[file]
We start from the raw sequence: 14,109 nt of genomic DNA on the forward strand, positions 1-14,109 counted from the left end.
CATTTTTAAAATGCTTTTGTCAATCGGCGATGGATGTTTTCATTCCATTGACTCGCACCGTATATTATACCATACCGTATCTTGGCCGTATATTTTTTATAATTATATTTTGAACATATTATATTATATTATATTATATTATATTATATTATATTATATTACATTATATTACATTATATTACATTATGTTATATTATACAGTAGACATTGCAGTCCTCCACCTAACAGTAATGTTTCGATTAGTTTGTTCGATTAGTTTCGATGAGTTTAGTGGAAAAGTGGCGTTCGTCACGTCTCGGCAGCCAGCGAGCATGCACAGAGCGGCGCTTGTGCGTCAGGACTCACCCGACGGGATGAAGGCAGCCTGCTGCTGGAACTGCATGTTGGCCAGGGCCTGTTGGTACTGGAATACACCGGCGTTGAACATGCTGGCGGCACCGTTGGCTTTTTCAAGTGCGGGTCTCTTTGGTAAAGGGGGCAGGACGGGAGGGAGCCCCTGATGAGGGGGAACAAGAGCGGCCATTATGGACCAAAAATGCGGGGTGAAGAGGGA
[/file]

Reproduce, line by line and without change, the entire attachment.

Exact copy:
We start from the raw sequence: 14,109 nt of genomic DNA on the forward strand, positions 1-14,109 counted from the left end.
CATTTTTAAAATGCTTTTGTCAATCGGCGATGGATGTTTTCATTCCATTGACTCGCACCGTATATTATACCATACCGTATCTTGGCCGTATATTTTTTATAATTATATTTTGAACATATTATATTATATTATATTATATTATATTATATTATATTATATTACATTATATTACATTATATTACATTATGTTATATTATACAGTAGACATTGCAGTCCTCCACCTAACAGTAATGTTTCGATTAGTTTGTTCGATTAGTTTCGATGAGTTTAGTGGAAAAGTGGCGTTCGTCACGTCTCGGCAGCCAGCGAGCATGCACAGAGCGGCGCTTGTGCGTCAGGACTCACCCGACGGGATGAAGGCAGCCTGCTGCTGGAACTGCATGTTGGCCAGGGCCTGTTGGTACTGGAATACACCGGCGTTGAACATGCTGGCGGCACCGTTGGCTTTTTCAAGTGCGGGTCTCTTTGGTAAAGGGGGCAGGACGGGAGGGAGCCCCTGATGAGGGGGAACAAGAGCGGCCATTATGGACCAAAAATGCGGGGTGAAGAGGGA